"I like the emotion. The energy and all the stuff he brings to the ballpark, I think it's great," manager Mike Redmond said. "But it's a fine line, too, how you show that emotion. I think his excitement, and the way he is as a teammate and the way he competes, that's great. It's just a fine line in the big leagues in how you show your emotion, and how you act and conduct yourself on the mound."
Fernandez allowed one run in seven innings of the Marlins' 5-2 win Wednesday night and added his first big league home run.
The Braves took exception to the way Fernandez admired his homer, and catcher Brian McCann spoke with him about it at home plate, prompting the benches and bullpens to clear.
After the game, Fernandez met in the hallway with McCann and pitcher Mike Minor.
While Fernandez expressed his regret, the rookie noted Thursday morning he is going to continue to be himself.
"I'm going to keep being who I am," Fernandez said. "That's what got me here. It was a little mistake yesterday. I talked to some of the players I needed to apologize to, McCann and Minor.
"I think everything is good. I'm going to keep doing what I do, and hopefully, I get better."
Marlins first baseman Logan Morrison acknowledged Fernandez crossed the line on his home run, but noted the Braves did some things to provoke the rookie. Chris Johnson had words with Fernandez.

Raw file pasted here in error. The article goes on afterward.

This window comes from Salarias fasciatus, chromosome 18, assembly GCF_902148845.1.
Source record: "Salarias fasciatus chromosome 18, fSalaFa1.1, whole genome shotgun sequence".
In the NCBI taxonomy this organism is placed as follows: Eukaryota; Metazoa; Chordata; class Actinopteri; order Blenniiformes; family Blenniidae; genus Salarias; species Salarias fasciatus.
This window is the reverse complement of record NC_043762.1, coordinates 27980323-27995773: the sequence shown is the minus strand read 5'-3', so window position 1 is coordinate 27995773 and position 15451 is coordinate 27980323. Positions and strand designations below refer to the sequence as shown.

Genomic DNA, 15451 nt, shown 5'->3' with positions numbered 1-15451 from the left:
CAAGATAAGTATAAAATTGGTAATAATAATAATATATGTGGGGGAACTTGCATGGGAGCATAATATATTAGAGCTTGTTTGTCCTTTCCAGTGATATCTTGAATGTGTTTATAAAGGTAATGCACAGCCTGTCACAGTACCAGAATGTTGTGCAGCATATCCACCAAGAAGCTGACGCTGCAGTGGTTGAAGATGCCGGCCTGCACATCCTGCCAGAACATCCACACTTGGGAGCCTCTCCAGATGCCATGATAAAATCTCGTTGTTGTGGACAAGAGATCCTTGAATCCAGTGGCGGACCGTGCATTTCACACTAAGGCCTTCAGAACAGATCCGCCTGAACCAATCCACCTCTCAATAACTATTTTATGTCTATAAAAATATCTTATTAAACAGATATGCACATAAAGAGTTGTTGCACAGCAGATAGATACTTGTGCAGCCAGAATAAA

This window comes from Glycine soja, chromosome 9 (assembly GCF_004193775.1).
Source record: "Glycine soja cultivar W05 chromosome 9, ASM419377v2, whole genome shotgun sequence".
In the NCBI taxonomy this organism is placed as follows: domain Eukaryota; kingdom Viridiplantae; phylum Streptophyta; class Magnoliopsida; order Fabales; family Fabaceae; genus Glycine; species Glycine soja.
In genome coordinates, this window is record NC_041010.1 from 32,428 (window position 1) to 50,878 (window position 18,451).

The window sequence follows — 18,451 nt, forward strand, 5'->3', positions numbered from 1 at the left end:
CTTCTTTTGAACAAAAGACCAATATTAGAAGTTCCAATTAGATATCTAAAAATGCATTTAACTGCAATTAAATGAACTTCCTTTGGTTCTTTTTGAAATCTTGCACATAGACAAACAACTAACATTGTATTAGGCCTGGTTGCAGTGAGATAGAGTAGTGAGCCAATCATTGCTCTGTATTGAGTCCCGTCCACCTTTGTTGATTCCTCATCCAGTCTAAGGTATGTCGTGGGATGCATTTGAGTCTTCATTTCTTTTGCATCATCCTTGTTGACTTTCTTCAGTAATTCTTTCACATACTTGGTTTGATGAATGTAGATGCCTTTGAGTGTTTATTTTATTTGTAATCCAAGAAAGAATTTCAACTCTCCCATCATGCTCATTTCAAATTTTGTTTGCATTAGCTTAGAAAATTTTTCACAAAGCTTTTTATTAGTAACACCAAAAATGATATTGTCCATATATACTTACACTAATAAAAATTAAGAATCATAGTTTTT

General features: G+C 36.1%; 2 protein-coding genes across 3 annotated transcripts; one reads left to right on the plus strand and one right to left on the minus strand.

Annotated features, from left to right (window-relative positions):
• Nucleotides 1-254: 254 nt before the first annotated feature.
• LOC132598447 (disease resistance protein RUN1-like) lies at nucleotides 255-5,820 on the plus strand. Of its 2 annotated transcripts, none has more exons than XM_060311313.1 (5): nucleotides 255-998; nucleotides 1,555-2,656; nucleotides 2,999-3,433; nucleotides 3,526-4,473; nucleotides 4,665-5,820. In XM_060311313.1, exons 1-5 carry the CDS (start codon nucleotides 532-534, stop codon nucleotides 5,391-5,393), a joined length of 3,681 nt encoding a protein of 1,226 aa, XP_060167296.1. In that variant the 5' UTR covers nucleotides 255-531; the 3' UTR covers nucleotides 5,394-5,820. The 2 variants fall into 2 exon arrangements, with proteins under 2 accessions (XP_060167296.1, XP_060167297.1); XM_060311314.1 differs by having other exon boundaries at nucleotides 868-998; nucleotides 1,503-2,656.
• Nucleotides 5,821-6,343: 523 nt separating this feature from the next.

When Evan Gattis homered in the sixth inning, he stared at Fernandez, which built up tensions.
"I didn't realize the full effect of what happened last night," Morrison said. "Jose needs to calm it down still, but I don't feel he is fully in the wrong with what he did. I feel like they did some things to him that went unnoticed that need to be addressed and will be addressed. I don't think Jose should have been sold out the way he was sold out."
Morrison added that he's hit home runs and never stared at the pitcher.
"I don't stare at them when I hit a home run," Morrison said. "I've hit it way further than Gattis hit it last night, and I put my head down and ran around the bases. I didn't pimp it. I tried to get around the bases as fast I can and get the game going."
Fernandez's personality and performance have been the biggest bright spots in a rough season for the Marlins.
Before games, the pitcher commonly interacts with the opposition, and he will exchange playful words while on the mound. Perhaps it will be suggested that Fernandez does less.
"I haven't seen anybody quite like that," Redmond said. "He likes to have fun with guys on the other team, but he's a fierce competitor. That might be a part of his game that maybe he needs to look at, and maybe try to do differently. That's part of his youth."